A total of 69 participants per group, or a total of 138 participants, are needed for 80% power to detect a significant group × time interaction effect using an α level of 0.05 and assuming a 12% difference69 between groups in mean post-treatment total WOMAC scores—corresponding to a partial η2 of 0.006 and an effect size f of 0.078. This assumes two groups measured over five points in time, a common SD of 46.8 points, a between-repeated-measures correlation of r=0.681, and a non-sphericity correction factor of (Greenhouse-Geisser) epsilon=0.890—consistent with data collected in previous trials.35 ,36 Assuming an 11% dropout rate,8 we will need to enrol 156 (approximately 80 from each of the 2 participating centres) participants in order to have 138 participants completing the study. A sensitivity analysis was performed to compute magnitudes of statistical power reduction given varying scenarios with dropout rates greater than the assumed rate of 11%. If the dropout rate should be 15% (132 participants retained), with all other power determinants remaining unchanged, statistical power would be reduced to 78%; with a 20% dropout rate (125 participants retained), statistical power would be 75%; with a 25% dropout rate (117 participants retained), statistical power would be 72%. Sample size estimation was performed with G*Power software, V.3.1.2.70 Recruitment will not go over a total of 156 participants without prior Institutional Review Board (IRB) approval, but a site may have more than their proportionate share depending on clinical flow and available participant pool. In this case, the other site will under-recruit.

Data entry

Data entered into the research folder will be periodically transferred into the master data spreadsheet by a research assistant. Accuracy of data recording is facilitated by secondary review of data by coauthors. Intervention groups are coded as 1 or 2 to prevent unmasking of datasets during analysis as the statistician will remain blind to the group of assignment. Data from individual participants are recorded by research numbers. The spreadsheet containing the research data is stored on a portable drive and locked in the same room and cabinet as the research folders.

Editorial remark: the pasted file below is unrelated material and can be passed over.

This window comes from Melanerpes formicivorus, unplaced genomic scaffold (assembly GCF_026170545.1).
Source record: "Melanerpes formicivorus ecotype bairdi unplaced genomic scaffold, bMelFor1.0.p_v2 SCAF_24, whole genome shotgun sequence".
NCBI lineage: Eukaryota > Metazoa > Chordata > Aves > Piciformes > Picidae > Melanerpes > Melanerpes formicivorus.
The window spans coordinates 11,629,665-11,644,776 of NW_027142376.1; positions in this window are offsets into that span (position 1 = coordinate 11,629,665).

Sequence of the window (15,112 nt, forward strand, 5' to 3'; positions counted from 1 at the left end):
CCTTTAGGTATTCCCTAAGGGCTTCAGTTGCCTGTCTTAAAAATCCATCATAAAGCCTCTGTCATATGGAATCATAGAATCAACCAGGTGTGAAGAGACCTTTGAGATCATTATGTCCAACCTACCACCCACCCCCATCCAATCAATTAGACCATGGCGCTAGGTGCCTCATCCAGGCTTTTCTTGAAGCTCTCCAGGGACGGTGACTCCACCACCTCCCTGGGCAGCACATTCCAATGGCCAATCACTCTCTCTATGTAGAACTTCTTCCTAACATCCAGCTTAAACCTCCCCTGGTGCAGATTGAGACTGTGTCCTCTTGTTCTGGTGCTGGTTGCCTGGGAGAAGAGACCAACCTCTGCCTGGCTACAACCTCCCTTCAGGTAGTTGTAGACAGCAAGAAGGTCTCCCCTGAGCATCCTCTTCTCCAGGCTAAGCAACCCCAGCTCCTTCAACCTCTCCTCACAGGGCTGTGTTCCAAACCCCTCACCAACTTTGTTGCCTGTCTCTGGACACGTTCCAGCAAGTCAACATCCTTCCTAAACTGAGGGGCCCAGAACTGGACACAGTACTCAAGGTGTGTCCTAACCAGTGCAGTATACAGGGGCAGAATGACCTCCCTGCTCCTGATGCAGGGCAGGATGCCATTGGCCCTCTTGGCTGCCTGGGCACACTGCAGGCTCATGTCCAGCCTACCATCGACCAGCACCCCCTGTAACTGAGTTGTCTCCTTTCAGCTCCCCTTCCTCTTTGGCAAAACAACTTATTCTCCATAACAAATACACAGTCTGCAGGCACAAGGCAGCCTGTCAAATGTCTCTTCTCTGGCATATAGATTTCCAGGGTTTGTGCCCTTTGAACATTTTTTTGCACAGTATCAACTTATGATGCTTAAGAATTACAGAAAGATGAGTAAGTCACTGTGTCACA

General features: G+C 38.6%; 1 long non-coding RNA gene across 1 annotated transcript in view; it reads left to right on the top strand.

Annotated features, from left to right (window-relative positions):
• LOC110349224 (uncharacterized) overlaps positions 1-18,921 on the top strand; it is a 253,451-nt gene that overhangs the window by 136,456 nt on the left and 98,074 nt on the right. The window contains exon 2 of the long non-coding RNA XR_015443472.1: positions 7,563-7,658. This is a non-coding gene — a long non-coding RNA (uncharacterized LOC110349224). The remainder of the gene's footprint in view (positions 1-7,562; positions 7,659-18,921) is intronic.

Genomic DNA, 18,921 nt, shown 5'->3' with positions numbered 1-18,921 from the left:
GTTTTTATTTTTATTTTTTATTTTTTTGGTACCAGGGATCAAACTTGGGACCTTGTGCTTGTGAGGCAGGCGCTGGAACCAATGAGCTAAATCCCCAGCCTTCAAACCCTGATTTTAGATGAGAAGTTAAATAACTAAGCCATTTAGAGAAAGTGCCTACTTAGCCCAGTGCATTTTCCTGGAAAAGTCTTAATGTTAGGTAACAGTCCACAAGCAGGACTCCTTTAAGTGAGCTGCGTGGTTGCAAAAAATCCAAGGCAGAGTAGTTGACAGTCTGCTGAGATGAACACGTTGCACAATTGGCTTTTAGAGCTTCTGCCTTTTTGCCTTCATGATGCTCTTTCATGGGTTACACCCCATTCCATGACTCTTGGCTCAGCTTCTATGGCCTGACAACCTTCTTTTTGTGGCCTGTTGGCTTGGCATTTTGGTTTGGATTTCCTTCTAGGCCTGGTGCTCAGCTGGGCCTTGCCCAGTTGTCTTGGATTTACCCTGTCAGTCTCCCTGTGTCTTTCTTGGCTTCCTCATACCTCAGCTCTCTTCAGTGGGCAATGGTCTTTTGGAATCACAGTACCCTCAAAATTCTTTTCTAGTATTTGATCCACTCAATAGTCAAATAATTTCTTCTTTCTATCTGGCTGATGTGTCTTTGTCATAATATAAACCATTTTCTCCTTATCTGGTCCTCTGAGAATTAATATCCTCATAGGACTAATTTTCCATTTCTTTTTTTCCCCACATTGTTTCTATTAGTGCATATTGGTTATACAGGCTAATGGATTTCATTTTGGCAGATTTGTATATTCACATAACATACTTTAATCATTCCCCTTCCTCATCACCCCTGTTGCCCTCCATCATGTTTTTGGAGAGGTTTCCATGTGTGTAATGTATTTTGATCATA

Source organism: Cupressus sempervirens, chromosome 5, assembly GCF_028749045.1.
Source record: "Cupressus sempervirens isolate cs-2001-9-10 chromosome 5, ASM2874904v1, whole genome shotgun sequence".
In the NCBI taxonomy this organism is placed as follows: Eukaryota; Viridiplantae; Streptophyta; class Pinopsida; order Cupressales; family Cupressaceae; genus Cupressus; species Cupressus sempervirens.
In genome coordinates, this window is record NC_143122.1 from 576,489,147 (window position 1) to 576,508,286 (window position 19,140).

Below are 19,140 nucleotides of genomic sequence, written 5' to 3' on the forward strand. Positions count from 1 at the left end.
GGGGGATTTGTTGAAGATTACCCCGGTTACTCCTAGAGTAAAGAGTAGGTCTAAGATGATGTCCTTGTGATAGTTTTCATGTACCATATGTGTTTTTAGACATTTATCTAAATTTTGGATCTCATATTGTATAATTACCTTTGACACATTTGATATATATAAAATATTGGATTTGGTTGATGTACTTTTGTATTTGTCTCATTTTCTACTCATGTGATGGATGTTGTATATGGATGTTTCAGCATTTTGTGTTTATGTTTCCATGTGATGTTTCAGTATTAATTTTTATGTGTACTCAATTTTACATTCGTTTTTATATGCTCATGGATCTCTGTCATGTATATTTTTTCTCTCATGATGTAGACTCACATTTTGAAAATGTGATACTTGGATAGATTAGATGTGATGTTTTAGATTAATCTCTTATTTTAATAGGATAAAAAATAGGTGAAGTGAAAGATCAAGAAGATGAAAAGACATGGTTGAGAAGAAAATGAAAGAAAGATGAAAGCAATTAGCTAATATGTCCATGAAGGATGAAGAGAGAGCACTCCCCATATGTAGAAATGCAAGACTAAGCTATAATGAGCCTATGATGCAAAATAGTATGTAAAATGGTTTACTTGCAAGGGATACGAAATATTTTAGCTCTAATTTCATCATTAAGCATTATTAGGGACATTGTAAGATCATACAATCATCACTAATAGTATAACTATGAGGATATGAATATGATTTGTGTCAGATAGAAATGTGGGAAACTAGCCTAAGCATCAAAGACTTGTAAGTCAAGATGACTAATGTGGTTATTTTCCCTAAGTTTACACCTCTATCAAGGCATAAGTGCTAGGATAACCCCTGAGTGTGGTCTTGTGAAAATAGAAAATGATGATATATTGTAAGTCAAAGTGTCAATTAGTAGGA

Data analysis

Data analysis will be performed with IBM SPSS Statistics software, V.22. The statistician performing the analyses will be blinded to the intervention associated with the group of assignment. Descriptive statistics will be computed to characterise and compare the two treatment groups for assessment of baseline heterogeneity. Distributions of measured variables will be examined visually with frequency histograms and formally assessed with Kolmogorov-Smirnov and Shapiro-Wilk statistics to test the normality assumption. Levene's test will be used to assess for violations of the homogeneity of variance assumption. All statistical tests will all be performed at an α level of 0.05.

The primary analysis of relative effectiveness between the two treatments will be tested using a linear mixed-effects model which is flexible in accommodating data assumed to be missing at random. There will be two levels of treatment and five levels of time if randomisation produces reasonably equivalent groups as measured by important prognostic factors (Kellgren-Lawrence scores, duration of symptoms, baseline WOMAC scores, etc). Otherwise, variables for which non-equivalence is detected at baseline will be entered as covariates into the linear mixed-effects model. A similar approach will be used to analyse the GROC data. An α level of 0.05 will be used to establish significance. The primary analysis will include data from patients according to the group they were assigned. If one treatment is shown to be superior to the other, supplemental analyses will be performed by dichotomising groups based on MCIDs of 12% for WOMAC69 and +3 points for GROC scores.61 This will allow computation of absolute risk reduction, relative risk reduction and number needed to treat (with associated 95% CIs) using failure to obtain clinically meaningful benefit as the event of interest. Every effort will be made to recruit 156 participants. No interim analysis or alternative analysis is planned. If factors beyond the control of the investigators, such as military reassignment of members of the research team, or other emerging research studies at the same centres on the same population prolong enrolment beyond a reasonable period, enrolment may be terminated and the specified blind analysis performed at that point. Owing to the low risk associated with the interventions, a data monitoring committee will not be used.